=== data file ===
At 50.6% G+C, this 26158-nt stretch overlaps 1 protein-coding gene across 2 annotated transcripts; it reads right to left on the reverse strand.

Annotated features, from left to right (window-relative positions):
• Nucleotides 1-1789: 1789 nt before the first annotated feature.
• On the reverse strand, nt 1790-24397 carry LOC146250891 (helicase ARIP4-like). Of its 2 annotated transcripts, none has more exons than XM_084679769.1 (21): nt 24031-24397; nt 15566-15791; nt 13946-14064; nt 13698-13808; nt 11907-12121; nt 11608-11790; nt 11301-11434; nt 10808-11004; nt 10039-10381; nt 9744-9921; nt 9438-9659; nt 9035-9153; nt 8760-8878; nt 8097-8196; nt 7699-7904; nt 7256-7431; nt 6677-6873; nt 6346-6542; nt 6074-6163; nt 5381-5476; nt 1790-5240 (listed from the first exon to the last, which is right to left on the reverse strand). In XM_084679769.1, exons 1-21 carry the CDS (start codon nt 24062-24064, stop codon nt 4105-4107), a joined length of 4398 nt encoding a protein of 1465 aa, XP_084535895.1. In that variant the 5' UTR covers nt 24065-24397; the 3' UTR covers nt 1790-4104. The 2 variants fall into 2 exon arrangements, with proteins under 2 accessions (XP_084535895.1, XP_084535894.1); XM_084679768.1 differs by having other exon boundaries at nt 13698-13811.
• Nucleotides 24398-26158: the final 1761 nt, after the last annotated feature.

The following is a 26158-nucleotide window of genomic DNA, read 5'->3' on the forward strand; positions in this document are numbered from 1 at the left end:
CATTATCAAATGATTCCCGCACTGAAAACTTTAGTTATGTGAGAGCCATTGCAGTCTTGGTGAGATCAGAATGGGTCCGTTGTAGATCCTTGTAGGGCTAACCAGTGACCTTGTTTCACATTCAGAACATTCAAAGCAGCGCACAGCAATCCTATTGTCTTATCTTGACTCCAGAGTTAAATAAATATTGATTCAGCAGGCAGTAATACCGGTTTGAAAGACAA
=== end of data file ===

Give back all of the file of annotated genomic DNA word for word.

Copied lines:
At 50.6% G+C, this 26158-nt stretch overlaps 1 protein-coding gene across 2 annotated transcripts; it reads right to left on the reverse strand.

Annotated features, from left to right (window-relative positions):
• Nucleotides 1-1789: 1789 nt before the first annotated feature.
• On the reverse strand, nt 1790-24397 carry LOC146250891 (helicase ARIP4-like). Of its 2 annotated transcripts, none has more exons than XM_084679769.1 (21): nt 24031-24397; nt 15566-15791; nt 13946-14064; nt 13698-13808; nt 11907-12121; nt 11608-11790; nt 11301-11434; nt 10808-11004; nt 10039-10381; nt 9744-9921; nt 9438-9659; nt 9035-9153; nt 8760-8878; nt 8097-8196; nt 7699-7904; nt 7256-7431; nt 6677-6873; nt 6346-6542; nt 6074-6163; nt 5381-5476; nt 1790-5240 (listed from the first exon to the last, which is right to left on the reverse strand). In XM_084679769.1, exons 1-21 carry the CDS (start codon nt 24062-24064, stop codon nt 4105-4107), a joined length of 4398 nt encoding a protein of 1465 aa, XP_084535895.1. In that variant the 5' UTR covers nt 24065-24397; the 3' UTR covers nt 1790-4104. The 2 variants fall into 2 exon arrangements, with proteins under 2 accessions (XP_084535895.1, XP_084535894.1); XM_084679768.1 differs by having other exon boundaries at nt 13698-13811.
• Nucleotides 24398-26158: the final 1761 nt, after the last annotated feature.

The following is a 26158-nucleotide window of genomic DNA, read 5'->3' on the forward strand; positions in this document are numbered from 1 at the left end:
CATTATCAAATGATTCCCGCACTGAAAACTTTAGTTATGTGAGAGCCATTGCAGTCTTGGTGAGATCAGAATGGGTCCGTTGTAGATCCTTGTAGGGCTAACCAGTGACCTTGTTTCACATTCAGAACATTCAAAGCAGCGCACAGCAATCCTATTGTCTTATCTTGACTCCAGAGTTAAATAAATATTGATTCAGCAGGCAGTAATACCGGTTTGAAAGACAA